Rugby player Jonny Wilkinson is famous for kicking goals that win England Rugby World Cups. He is also famous for being injury-prone. But he may yet become as famous for endurance, but not of the marathon kind. Since he kicked the winning drop goal against Australia in the 2003 World Cup, he has not played an England game. He has barely played for his club, the Newcastle Falcons.

 

For an elite athlete, this is a kind of marathon of psychological endurance. Each injury or missed training session creates anxiety and frustration and can lead to depression. Kelly Holmes, who won 1500m and 800m gold in Athens two years ago at age 34, toward the end of her career, reports she experienced dark days as a result of repeat injuries, including episodes of self-harm.

 

The drive to improve is given no outlet. But this drive may well be responsible for the injury in the first place. Wilkinson’s training has been described as obsessive. His accuracy as a kicker derives from endless practice sessions. Containing that drive is something he was unable to control when younger:-

I do not believe I am becoming more relaxed but maybe I am learning to train more appropriately for what I want to achieve now I have reached this age and this stage in my career. For me it is about what is right but will always include making the tough decisions. Up to now I have perhaps not had the strength to make these tough decisions because I always believed the toughest decision was to stay on the field and “tough it out” for an extra hour or so. The tough decisions for me now are about getting the most out of my training while still being able to rest and recuperate for the weekend’s game. I still train numerous times every day but I try now to train better and smarter, which does not necessarily always mean longer.”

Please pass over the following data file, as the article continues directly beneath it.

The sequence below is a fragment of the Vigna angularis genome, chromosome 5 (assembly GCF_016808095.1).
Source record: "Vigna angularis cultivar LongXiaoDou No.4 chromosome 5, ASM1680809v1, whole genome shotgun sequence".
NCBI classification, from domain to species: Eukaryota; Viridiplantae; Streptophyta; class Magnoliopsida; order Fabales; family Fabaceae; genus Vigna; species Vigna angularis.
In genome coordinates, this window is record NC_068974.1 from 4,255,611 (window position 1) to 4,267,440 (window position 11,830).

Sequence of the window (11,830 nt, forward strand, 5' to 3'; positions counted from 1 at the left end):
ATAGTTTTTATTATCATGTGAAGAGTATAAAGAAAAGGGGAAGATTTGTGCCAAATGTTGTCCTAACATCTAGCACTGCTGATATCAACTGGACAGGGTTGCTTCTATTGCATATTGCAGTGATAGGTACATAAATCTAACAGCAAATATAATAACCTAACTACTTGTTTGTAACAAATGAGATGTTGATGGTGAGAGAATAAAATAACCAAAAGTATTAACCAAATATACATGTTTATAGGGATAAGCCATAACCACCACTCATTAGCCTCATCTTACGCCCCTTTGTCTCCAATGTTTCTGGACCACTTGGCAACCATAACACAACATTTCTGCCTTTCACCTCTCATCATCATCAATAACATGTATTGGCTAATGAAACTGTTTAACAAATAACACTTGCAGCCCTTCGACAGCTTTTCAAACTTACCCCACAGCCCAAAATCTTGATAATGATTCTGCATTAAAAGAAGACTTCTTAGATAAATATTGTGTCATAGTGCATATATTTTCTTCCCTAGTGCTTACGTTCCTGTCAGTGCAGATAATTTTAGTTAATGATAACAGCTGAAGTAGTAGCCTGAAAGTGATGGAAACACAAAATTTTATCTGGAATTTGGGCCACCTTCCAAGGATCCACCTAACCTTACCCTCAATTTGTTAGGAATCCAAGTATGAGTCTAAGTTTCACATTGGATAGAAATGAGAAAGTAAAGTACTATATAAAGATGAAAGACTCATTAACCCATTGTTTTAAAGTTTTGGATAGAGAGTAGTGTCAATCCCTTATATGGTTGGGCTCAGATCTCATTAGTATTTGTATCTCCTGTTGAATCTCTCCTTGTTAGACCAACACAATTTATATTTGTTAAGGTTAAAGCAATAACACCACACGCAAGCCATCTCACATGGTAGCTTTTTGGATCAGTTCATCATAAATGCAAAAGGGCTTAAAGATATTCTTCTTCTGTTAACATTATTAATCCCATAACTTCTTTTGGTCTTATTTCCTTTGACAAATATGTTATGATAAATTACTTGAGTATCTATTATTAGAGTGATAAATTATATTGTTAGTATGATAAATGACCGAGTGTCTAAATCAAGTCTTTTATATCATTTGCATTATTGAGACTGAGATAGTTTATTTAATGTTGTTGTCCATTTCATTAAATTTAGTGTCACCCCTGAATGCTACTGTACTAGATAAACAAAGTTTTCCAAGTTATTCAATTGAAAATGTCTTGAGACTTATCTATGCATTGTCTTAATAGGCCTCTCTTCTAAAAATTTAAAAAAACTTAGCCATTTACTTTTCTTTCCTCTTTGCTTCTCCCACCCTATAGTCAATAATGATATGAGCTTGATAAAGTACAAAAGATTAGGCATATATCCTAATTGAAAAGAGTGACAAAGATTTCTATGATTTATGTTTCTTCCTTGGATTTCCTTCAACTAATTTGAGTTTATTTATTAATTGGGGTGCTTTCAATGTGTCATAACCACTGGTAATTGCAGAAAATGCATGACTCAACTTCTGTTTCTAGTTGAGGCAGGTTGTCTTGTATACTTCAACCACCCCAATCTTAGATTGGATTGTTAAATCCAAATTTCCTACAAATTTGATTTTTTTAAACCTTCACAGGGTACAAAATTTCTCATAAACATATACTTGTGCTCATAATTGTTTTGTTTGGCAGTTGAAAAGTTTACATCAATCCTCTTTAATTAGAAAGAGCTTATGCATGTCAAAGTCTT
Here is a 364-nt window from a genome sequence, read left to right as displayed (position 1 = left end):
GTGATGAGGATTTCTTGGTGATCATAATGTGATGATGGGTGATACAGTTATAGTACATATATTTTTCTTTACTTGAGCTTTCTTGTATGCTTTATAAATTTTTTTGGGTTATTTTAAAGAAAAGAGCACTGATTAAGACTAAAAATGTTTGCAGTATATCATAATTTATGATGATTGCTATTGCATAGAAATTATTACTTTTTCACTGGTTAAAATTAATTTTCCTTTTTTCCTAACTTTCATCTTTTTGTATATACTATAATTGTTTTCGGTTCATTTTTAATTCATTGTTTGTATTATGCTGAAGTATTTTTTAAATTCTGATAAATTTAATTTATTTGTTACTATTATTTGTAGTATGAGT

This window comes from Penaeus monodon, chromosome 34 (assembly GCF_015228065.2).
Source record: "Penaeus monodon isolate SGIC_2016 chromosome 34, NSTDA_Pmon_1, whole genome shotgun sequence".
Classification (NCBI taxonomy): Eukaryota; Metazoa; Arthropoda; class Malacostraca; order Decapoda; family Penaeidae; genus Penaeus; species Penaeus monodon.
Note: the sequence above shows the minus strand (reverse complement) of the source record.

On ITV News yesterday, reflecting on his recall to the England squad, Wilkinson retold how he has learnt French and Spanish, the guitar and piano during his absence from the game. Music, languages, and sport, when pursued to excellence, have all been shown to develop the pre-frontal cortex of the brain — where mental dexterity occurs. Regular meditation has the same effect.

 

 

To have the presence of mind to score in the last 30 seconds of a World Cup final is a rare talent, but one that must have been schooled by his endless training. It will be interesting to see if Wilkinson is mentally improved as he returns to international rugby in the next few months. Studying languages and music no doubt saw him through the mental marathon of repeat injuries. But could such exercises also represent a form of cross training for the mental part of athletic endeavour?

 

 

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